Leslie Laing, a father who died in a workplace accident on the day he returned from ACC injury leave after an assault, had been attacked over a road-rage incident.

The man who hit him, 52-year-old John Arnold Cleven, was sentenced in the Papakura District Court today, having previously pleaded guilty to common assault.

Judge Chris McGuire ordered Cleven to do 150 hours of community work, and imposed 9 months' supervision, during which time he must continue with the anger-management counselling he began at his own initiative. He also must pay $2000 to Laing's partner, Yvonne Atkins, for the emotional harm she has suffered.

Laing, 28, died on September 11, in an accident involving heavy machinery at log export firm Guru in Mangere where he was a log scaler.


He lived in Papakura with Atkins with their two young children and two of her daughters. He also had two daughters living in Hawke's Bay.

Laing had been recovering from the July 31 assault at Ezmeralda's Cafe in Papakura, where he had taken his family for dinner, but was keen to get back to work because the family needed more money than he was getting on ACC.

An "enraged" Cleven entered the cafe at around 5.20pm, soon after Laing, and yelled, "You cut me off", as he walked up to him, according to a police summary of facts.

He wanted an apology for the incident at the traffic lights outside, but didn't give Laing a chance to speak.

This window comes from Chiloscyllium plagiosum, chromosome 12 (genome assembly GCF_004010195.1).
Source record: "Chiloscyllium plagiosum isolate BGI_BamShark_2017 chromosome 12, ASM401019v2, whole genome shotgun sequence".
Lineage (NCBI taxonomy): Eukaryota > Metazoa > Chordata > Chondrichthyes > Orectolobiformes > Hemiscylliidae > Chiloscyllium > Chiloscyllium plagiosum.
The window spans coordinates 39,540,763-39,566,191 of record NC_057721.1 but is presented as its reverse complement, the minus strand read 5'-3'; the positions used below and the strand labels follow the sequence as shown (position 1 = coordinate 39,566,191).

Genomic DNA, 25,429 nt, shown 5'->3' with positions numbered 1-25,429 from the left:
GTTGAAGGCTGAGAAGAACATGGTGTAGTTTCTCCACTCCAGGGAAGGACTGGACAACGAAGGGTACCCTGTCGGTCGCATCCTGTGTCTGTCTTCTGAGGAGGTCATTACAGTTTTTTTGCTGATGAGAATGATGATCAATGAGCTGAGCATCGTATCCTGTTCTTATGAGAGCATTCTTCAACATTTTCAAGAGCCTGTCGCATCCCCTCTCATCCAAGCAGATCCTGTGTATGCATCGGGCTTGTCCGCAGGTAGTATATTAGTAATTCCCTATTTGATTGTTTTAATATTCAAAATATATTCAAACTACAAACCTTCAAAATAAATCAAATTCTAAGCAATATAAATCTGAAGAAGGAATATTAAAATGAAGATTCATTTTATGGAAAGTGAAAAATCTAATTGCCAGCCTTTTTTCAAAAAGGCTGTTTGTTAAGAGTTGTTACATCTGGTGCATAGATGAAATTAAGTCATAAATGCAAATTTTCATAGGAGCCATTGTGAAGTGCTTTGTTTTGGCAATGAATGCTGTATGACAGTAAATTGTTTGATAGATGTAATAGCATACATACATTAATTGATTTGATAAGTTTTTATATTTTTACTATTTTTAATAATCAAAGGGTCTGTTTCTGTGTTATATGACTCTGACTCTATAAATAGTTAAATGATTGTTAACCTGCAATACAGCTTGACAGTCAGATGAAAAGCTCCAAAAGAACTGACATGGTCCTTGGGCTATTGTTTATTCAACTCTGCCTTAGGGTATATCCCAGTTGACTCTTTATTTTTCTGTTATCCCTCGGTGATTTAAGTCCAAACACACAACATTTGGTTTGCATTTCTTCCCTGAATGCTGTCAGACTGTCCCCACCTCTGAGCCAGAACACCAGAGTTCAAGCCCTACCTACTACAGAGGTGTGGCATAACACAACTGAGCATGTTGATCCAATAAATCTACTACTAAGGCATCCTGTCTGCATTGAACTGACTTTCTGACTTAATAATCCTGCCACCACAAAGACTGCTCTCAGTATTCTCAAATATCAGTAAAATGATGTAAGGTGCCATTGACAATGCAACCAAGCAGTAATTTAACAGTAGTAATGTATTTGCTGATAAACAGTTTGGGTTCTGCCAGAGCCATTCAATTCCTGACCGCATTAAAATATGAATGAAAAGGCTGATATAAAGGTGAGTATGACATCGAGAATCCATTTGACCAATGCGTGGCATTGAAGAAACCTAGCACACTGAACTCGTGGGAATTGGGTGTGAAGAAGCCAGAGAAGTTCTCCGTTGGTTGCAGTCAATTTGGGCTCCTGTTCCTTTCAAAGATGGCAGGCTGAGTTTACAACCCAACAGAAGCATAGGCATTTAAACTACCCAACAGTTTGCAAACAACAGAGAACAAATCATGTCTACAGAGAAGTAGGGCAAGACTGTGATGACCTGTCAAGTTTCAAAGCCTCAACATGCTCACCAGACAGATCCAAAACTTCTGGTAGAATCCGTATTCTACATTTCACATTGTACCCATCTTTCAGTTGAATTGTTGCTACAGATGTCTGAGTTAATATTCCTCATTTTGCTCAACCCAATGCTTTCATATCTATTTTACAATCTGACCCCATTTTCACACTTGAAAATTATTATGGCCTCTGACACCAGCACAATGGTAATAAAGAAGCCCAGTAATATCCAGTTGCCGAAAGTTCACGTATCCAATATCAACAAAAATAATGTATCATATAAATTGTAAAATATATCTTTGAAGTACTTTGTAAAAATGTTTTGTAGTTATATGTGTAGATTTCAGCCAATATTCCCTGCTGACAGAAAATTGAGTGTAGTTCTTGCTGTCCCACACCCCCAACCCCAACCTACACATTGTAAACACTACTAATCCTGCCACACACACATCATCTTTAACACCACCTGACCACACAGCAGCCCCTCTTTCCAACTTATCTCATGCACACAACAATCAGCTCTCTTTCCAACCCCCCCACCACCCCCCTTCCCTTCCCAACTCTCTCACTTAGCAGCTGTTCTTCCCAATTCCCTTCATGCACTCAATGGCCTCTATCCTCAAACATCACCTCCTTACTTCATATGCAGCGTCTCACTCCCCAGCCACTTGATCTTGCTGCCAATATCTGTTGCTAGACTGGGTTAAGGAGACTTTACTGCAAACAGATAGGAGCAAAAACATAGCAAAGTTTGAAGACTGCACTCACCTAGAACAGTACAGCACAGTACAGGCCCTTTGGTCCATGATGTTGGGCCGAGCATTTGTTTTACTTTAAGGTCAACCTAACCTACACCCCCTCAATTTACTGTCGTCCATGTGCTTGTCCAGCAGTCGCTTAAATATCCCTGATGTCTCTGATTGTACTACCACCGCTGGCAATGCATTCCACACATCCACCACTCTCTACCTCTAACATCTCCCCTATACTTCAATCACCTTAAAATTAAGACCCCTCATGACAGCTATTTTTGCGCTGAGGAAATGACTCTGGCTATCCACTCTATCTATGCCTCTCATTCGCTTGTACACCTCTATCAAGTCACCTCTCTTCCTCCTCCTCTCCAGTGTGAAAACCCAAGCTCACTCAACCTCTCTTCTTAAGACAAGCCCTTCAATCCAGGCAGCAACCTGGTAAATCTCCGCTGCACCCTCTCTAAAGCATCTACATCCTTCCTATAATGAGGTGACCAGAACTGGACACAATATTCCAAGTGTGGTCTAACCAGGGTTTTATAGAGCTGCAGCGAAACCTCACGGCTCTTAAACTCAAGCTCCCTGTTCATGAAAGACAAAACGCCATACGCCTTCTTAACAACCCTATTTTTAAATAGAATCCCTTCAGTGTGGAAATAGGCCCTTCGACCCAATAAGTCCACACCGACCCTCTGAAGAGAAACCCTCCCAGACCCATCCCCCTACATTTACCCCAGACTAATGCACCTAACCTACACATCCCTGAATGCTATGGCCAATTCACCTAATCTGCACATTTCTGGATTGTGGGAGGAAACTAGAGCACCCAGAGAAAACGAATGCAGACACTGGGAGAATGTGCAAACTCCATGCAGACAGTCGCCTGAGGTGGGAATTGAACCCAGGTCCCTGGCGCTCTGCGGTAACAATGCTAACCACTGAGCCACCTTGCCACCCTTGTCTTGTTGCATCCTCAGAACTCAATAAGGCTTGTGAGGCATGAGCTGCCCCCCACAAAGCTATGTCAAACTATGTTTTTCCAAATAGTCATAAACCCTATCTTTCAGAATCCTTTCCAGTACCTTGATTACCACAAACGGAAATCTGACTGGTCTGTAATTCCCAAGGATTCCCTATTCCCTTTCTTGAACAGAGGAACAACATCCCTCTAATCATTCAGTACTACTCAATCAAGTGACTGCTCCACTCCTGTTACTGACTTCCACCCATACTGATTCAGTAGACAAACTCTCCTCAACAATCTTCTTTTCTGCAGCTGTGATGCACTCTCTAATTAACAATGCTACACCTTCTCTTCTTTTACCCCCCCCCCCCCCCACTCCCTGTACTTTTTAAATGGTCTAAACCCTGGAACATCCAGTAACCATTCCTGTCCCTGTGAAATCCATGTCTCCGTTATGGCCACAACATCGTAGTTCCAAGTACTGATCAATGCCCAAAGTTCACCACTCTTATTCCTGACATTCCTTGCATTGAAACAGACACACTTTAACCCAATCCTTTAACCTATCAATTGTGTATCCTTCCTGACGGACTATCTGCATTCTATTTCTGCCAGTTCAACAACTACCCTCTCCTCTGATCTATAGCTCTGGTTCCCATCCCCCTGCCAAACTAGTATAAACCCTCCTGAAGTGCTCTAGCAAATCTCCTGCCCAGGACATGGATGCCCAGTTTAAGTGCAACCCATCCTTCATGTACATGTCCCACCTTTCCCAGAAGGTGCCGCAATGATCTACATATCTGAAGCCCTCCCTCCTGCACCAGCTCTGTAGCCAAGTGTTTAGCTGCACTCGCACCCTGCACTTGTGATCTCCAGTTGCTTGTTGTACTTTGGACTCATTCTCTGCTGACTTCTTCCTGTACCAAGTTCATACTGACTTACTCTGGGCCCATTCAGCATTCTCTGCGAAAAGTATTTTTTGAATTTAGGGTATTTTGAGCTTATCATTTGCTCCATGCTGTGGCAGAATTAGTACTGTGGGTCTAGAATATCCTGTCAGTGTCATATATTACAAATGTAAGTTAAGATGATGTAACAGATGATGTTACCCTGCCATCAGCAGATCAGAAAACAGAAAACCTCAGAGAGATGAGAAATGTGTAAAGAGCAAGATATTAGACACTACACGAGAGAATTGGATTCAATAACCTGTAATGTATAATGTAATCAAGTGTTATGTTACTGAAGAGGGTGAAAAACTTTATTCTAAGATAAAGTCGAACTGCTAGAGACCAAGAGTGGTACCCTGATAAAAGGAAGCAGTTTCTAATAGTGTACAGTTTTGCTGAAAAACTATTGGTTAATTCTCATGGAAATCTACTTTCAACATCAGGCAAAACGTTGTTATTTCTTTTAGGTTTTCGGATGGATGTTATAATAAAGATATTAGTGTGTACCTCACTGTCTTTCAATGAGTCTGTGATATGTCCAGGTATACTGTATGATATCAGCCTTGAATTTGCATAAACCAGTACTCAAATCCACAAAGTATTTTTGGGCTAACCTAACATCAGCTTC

Laing turned to face Cleven, who punched him twice in the face with a closed fist. The blows knocked Laing back and made him lose his balance and stagger.

His left eye was bloodied by the attack and the vision was blurry. He was judged unfit to work until he received a further medical assessment to ensure it was healing.

Cleven's lawyer, Peter Winter, alleged Laing's partner subsequently assaulted Cleven, leaving him with a bruise on his nose, and that Laing, outside the cafe, threw a sandwich board at Cleven's car, causing damage that cost more than $1200 to repair.

The prosecuting lawyer, Frances Gourlay, said she had watched CCTV footage from a camera inside the cafe. It did not show the alleged acts of retaliation on Cleven.


Cleven pleaded guilty at his first court appearance and had wanted to apologise to Laing through a restorative justice process, but Laing died in the meantime.

Winter said Cleven was of good character and although he was convicted of assault in 2006, it was a minor matter.

The judge noted the glowing references about Cleven, a "very pro-social member of the community", but he said the attack on Laing was a serious assault.

"The issue of road rage in this country seems to be one that is becoming more frequent. That too is wholly regrettable and in my view the courts need to draw a line in the sand where road rage events result in loss of self-control by a defendant and an assault occurs."

"It's not something the courts can pass over lightly or in any way condone."

Laing's father, Doug Laing, a Hawkes Bay Today journalist who was in court with many relatives, said later he accepted Cleven was not responsible for his son's death.

But in a victim impact statement to the court, he said: "We all believe strongly that had it not been for the attack by John Cleven, then Leslie would be alive today. He would be able to continue providing for the children for whom he lived.

"They must now face a life without their father, but with the nightmare of the attack in Papakura two months ago."